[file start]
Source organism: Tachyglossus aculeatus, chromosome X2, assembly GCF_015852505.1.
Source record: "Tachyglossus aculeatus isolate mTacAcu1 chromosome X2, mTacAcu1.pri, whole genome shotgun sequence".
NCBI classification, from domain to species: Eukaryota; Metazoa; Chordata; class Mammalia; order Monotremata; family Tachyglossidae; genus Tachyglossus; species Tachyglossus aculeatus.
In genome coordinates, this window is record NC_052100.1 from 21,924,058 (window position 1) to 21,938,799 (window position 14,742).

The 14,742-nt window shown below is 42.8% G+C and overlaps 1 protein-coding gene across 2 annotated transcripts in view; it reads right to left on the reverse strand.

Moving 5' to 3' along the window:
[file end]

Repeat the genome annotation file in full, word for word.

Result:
Source organism: Tachyglossus aculeatus, chromosome X2, assembly GCF_015852505.1.
Source record: "Tachyglossus aculeatus isolate mTacAcu1 chromosome X2, mTacAcu1.pri, whole genome shotgun sequence".
NCBI classification, from domain to species: Eukaryota; Metazoa; Chordata; class Mammalia; order Monotremata; family Tachyglossidae; genus Tachyglossus; species Tachyglossus aculeatus.
In genome coordinates, this window is record NC_052100.1 from 21,924,058 (window position 1) to 21,938,799 (window position 14,742).

The 14,742-nt window shown below is 42.8% G+C and overlaps 1 protein-coding gene across 2 annotated transcripts in view; it reads right to left on the reverse strand.

Moving 5' to 3' along the window: